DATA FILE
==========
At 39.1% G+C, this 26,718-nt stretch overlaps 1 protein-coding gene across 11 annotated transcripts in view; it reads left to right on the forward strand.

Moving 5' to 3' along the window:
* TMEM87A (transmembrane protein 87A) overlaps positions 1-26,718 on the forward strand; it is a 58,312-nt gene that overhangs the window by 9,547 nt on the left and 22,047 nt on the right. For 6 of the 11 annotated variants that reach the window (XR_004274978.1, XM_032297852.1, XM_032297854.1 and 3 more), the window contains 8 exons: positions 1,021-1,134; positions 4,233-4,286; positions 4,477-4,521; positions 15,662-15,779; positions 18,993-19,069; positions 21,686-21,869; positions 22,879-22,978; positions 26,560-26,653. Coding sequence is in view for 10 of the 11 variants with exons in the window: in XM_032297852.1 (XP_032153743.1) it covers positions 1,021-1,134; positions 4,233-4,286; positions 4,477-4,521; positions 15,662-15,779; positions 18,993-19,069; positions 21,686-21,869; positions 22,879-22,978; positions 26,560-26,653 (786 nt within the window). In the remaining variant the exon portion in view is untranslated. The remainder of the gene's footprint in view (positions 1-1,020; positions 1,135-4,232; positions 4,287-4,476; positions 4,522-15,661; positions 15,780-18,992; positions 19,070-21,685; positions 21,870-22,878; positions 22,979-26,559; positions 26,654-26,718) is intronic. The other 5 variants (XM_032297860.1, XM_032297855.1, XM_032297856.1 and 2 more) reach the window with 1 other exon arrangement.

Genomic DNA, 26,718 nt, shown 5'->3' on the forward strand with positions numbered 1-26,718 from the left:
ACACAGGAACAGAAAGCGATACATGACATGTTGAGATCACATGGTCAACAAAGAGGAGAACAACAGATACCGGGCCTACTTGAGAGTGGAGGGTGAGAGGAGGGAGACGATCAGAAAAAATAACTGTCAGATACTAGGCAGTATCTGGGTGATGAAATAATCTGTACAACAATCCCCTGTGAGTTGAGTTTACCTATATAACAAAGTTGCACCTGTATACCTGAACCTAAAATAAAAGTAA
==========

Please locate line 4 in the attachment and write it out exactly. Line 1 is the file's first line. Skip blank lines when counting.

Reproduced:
Genomic DNA, 26,718 nt, shown 5'->3' on the forward strand with positions numbered 1-26,718 from the left: